Train a Apache MXNet* Model in Amazon SageMaker* and Run on IEI Tank* AIoT Developer Kit

Published: 11/13/2018  

Last Updated: 11/13/2018

By Rosalia Nyurguhun

Introduction

We will train the Apache MXNet* Gluon model in Amazon SageMaker* to read handwritten numbers of MNIST dataset and then run the prediction for ten random handwritten numbers on IEI Tank* AIoT Developer Kit. More information about IEI Tank* AIoT Developer Kit.

Amazon SageMaker is a platform that enables easy deployment of machine learning models, using Jupyter* Notebooks and AWS* S3 object storage. More information about Amazon SageMaker.

Gluon is a new MXNet library that provides a simple API for prototyping, building, and training deep learning models. We will need MXNet estimator in order to run a MXNet model in Amazon SageMaker. More information about MXNet Gluon models.

Prerequisites

Train a Model

Sign in to your AWS account and go to the Amazon SageMaker.

Create a notebook instance:

Notebook instance create

Fill out notebook instance name, add the IAM role, and select Create notebook instance:

Notebook instance

You will see the confirmation on top of the page and the new notebook instance:

Notebook instance details

Create a new notebook file by selecting New > conda_mxnet_p27:

Notebook conda_mxnet_p27

Select Untitled and change the name to training. Select Insert > Insert Cell Below to add cells.

Select Insert Cell Below

Copy each cell of the Jupyter* Notebook training.ipynb into the cell of your notebook. Find training.ipynb at the end of the tutorial in the Sample Code section. Go to notebook instance and add mxnet-mnist.py (find it in the Sample Code section) by selecting Upload.

Sample Code section selecting upload

Select Upload:

Select Upload

Go back to training.ipynb and run it by selecting Cell > Run All:

Go back to training.ipynb and run it

Get the information about S3 bucket and training job name:

Get the information about S3 bucket

Wait for the all cells to complete running. You will see output similar to this:

Wait for the all cells to complete running

Run Prediction

Go to the Amazon S3 > S3 bucket > training job > output:

Go to the Amazon S3

Download the model.tar.gz by clicking on the check box next to it and selecting Download from the right-side menu.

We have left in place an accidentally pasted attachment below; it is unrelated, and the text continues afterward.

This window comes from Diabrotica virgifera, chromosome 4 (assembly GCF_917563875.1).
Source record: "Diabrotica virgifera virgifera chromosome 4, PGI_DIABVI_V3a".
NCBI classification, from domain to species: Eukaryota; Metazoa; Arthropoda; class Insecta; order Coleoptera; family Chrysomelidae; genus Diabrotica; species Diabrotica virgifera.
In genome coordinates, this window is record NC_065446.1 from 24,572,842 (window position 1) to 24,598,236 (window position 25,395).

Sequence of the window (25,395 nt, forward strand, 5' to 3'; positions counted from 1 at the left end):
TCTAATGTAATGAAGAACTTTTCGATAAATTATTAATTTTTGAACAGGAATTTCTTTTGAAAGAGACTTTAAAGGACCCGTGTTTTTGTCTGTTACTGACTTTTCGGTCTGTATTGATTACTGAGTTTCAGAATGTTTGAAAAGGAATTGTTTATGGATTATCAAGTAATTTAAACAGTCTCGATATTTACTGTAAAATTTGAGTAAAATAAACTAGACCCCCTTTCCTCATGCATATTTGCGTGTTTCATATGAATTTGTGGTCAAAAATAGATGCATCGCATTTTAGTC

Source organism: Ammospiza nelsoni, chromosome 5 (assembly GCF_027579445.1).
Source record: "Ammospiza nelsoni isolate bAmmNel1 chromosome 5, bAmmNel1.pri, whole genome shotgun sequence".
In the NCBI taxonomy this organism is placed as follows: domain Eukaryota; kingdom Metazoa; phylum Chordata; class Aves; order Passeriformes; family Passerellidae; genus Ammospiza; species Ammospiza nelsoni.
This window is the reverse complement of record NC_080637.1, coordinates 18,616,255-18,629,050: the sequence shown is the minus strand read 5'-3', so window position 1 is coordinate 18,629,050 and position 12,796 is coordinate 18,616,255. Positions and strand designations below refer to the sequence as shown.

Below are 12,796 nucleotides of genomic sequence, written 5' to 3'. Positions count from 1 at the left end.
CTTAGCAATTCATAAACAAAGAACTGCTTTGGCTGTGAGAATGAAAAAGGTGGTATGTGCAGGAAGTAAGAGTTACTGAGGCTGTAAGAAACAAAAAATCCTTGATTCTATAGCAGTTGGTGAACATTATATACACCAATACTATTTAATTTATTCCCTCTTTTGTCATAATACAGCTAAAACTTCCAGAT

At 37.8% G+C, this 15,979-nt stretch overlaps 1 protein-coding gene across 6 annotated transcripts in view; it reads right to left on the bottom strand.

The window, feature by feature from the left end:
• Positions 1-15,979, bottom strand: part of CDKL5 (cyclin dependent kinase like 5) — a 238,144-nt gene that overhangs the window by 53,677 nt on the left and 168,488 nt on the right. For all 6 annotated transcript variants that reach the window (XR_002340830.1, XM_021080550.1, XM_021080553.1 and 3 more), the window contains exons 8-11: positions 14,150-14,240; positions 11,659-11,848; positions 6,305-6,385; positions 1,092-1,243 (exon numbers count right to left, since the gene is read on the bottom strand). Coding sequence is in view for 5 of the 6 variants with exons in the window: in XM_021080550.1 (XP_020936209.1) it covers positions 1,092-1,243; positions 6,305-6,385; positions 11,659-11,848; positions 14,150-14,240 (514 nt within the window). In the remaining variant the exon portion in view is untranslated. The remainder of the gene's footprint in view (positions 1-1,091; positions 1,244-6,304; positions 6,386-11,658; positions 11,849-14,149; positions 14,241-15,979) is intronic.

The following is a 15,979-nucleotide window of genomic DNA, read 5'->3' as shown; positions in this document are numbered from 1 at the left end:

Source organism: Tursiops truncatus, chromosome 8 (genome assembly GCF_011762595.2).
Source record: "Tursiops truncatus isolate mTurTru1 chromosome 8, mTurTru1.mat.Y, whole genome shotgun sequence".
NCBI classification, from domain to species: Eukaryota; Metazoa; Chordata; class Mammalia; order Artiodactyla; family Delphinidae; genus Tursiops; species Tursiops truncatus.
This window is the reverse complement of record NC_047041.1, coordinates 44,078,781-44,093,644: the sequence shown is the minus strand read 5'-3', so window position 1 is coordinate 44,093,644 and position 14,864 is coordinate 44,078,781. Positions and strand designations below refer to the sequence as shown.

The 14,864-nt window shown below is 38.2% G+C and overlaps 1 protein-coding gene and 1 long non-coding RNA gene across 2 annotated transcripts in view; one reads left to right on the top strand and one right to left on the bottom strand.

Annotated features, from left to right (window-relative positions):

Download the model.tar.gz

On the Tank, extract the model.params file from the downloaded archive.

tar –xzvf model.tar.gz

If needed, install dependencies.

sudo pip2 install mxnet matplotlib

Save load.py (find it in the Sample Code) in the same folder as model.params.

Run load.py:

python load.py

You will see the images of ten random handwritten numbers and the model’s predictions for them:

random handwritten numbers and the model’s predictions

Conclusion

We have successfully trained the MXNet Gluon model in Amazon SageMaker to read handwritten numbers and got a great prediction for the validation set on Tank.

Sample Code

training.ipynb:

from __future__ import print_function

import os
import boto3
import sagemaker
from sagemaker.mxnet import MXNet
from sagemaker import get_execution_role
import mxnet as mx
import mxnet.ndarray as nd
from mxnet import nd, autograd, gluon
from mxnet.gluon.data.vision import transforms
import logging 

import numpy as np


sagemaker_session = sagemaker.Session()

role = get_execution_role()
gluon.data.vision.MNIST('./data/train', train=True)
inputs = sagemaker_session.upload_data(path='data', bucket='sagemaker-mxnet-gluon')
!cat 'mxnet-mnist.py'
m = MXNet("mxnet-mnist.py",
          role=role,
          train_instance_count=1,
          train_instance_type="ml.c4.xlarge",
          framework_version="1.2.1",
          hyperparameters={'batch_size': 64,
                         'epochs': 1,
                         'learning_rate': 0.001,
                         'log_interval': 100})
m.fit(inputs)

mxnet-mnist.py:

m.fit(inputs)
from __future__ import print_function

import mxnet as mx
import mxnet.ndarray as nd
from mxnet import nd, autograd, gluon
from mxnet.gluon.data.vision import transforms

import numpy as np

import logging
import time


# Clasify the images into one of the 10 digits
num_outputs = 10

logging.basicConfig(level=logging.DEBUG)


# Build a simple convolutional network
def build_lenet(net):    
    with net.name_scope():
        # First convolution
        net.add(gluon.nn.Conv2D(channels=20, kernel_size=5, activation='relu'))
        net.add(gluon.nn.MaxPool2D(pool_size=2, strides=2))
        # Second convolution
        net.add(gluon.nn.Conv2D(channels=50, kernel_size=5, activation='relu'))
        net.add(gluon.nn.MaxPool2D(pool_size=2, strides=2))
        # Flatten the output before the fully connected layers
        net.add(gluon.nn.Flatten())
        # First fully connected layers with 512 neurons
        net.add(gluon.nn.Dense(512, activation="relu"))
        # Second fully connected layer with as many neurons as the number of classes
        net.add(gluon.nn.Dense(num_outputs))

        return net